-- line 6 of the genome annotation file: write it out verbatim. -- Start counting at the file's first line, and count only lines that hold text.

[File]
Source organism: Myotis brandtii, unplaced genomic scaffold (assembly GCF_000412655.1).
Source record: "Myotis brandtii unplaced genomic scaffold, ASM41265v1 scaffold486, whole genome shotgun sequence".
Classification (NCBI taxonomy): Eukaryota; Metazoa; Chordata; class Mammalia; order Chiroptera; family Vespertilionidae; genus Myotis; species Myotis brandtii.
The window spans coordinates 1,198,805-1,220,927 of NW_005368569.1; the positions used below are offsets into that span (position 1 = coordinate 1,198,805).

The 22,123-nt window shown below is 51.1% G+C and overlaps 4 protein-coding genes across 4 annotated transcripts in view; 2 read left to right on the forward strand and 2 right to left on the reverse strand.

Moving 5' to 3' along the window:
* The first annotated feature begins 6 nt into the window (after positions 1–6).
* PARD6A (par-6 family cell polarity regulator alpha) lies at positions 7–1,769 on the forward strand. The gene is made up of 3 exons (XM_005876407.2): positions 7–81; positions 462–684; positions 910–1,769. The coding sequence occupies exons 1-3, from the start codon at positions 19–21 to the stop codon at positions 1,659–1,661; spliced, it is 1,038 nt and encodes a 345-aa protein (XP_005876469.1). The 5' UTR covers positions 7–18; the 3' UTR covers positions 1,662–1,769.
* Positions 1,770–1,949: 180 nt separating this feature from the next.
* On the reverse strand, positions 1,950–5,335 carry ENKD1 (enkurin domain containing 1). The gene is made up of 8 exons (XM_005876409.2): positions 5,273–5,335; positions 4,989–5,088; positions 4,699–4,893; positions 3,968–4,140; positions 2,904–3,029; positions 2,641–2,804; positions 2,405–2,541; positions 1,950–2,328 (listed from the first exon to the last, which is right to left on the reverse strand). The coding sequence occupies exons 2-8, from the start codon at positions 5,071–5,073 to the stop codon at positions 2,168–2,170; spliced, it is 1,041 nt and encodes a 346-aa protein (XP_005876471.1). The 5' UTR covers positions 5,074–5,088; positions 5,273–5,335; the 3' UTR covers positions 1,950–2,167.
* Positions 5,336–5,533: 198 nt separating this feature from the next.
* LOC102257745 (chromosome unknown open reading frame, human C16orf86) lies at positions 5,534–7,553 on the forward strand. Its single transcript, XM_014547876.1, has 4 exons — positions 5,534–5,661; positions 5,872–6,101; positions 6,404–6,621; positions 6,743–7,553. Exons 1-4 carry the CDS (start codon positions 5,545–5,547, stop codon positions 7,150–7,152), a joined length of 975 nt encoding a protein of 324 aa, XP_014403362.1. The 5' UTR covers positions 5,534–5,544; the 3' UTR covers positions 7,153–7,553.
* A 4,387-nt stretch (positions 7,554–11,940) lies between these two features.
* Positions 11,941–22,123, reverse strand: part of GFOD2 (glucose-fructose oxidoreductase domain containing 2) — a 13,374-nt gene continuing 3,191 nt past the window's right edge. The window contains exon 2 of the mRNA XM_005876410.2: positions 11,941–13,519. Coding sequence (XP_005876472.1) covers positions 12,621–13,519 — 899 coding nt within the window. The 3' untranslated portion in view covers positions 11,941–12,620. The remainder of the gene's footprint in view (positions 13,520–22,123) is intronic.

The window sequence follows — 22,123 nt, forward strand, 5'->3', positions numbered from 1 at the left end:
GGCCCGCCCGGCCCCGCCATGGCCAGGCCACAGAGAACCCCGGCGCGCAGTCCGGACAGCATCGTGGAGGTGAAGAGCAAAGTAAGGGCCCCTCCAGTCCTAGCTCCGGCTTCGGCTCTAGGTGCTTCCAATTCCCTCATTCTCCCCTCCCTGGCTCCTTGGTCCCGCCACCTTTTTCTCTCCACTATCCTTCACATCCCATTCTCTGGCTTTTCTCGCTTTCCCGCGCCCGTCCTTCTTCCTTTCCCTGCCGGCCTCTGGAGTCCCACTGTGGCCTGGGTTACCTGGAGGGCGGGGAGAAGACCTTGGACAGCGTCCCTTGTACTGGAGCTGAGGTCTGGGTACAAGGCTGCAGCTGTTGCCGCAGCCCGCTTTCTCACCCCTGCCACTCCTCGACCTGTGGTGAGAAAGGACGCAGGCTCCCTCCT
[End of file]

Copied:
Moving 5' to 3' along the window: